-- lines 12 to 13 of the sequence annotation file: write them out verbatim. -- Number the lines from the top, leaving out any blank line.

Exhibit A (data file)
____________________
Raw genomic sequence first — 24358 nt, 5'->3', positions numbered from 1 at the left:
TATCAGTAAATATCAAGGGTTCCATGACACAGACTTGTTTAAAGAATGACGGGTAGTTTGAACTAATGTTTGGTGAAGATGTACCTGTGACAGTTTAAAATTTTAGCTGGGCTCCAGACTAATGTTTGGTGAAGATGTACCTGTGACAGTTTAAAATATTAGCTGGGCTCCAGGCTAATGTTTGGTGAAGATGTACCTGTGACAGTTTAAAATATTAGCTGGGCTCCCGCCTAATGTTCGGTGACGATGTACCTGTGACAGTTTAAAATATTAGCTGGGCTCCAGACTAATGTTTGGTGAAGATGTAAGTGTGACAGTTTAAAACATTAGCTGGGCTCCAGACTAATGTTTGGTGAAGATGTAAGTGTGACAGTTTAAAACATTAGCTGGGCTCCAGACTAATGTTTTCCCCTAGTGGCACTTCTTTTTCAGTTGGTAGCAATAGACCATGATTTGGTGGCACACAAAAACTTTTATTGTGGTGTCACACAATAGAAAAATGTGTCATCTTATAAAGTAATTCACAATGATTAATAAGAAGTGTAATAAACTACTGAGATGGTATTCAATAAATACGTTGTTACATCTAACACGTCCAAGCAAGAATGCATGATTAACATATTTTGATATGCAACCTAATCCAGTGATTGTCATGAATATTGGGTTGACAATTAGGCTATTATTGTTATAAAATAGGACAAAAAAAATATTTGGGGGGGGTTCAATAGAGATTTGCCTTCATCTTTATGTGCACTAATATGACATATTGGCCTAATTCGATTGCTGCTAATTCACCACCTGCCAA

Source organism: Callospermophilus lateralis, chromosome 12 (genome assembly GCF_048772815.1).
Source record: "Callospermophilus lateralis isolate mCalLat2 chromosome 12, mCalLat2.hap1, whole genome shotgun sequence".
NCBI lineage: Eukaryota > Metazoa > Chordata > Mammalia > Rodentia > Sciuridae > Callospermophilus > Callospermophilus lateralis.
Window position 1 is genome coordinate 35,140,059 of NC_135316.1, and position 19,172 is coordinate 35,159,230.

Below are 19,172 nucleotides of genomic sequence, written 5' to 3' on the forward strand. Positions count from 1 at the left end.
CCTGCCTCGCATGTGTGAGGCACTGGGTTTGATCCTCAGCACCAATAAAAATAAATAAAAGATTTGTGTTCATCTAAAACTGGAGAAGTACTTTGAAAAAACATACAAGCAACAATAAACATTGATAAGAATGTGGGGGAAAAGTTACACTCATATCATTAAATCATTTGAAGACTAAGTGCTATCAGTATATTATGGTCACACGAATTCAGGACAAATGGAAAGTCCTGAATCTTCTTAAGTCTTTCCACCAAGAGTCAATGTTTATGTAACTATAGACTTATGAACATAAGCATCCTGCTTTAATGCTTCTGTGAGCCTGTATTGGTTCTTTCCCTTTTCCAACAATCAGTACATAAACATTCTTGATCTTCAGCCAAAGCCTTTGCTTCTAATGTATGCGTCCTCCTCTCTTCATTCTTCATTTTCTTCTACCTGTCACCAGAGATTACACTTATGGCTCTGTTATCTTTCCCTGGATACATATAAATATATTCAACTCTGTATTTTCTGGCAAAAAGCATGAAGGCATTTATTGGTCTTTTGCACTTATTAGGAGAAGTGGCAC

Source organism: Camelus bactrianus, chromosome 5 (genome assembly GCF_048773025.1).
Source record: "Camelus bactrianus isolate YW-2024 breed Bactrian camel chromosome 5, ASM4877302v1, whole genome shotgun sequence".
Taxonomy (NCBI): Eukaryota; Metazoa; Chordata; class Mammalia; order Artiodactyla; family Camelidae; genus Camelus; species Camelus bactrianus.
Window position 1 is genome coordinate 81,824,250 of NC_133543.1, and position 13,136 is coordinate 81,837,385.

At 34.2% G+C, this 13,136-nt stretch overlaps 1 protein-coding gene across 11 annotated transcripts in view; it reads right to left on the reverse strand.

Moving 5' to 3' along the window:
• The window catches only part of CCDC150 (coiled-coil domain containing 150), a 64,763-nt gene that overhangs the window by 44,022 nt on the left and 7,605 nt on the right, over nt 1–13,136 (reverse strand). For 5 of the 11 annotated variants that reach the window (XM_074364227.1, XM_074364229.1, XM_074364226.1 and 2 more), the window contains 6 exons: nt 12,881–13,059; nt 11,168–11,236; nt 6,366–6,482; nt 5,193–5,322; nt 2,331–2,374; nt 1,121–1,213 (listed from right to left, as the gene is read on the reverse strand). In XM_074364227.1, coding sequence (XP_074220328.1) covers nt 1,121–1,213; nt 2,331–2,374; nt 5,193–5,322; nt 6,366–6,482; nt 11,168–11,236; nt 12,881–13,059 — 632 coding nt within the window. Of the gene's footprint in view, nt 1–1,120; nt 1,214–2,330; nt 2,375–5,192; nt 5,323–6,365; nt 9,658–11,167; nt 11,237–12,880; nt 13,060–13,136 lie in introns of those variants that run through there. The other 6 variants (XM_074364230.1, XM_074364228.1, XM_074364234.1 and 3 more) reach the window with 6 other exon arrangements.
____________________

Window position 1 is genome coordinate 81,824,250 of NC_133543.1, and position 13,136 is coordinate 81,837,385.

At 34.2% G+C, this 13,136-nt stretch overlaps 1 protein-coding gene across 11 annotated transcripts in view; it reads right to left on the reverse strand.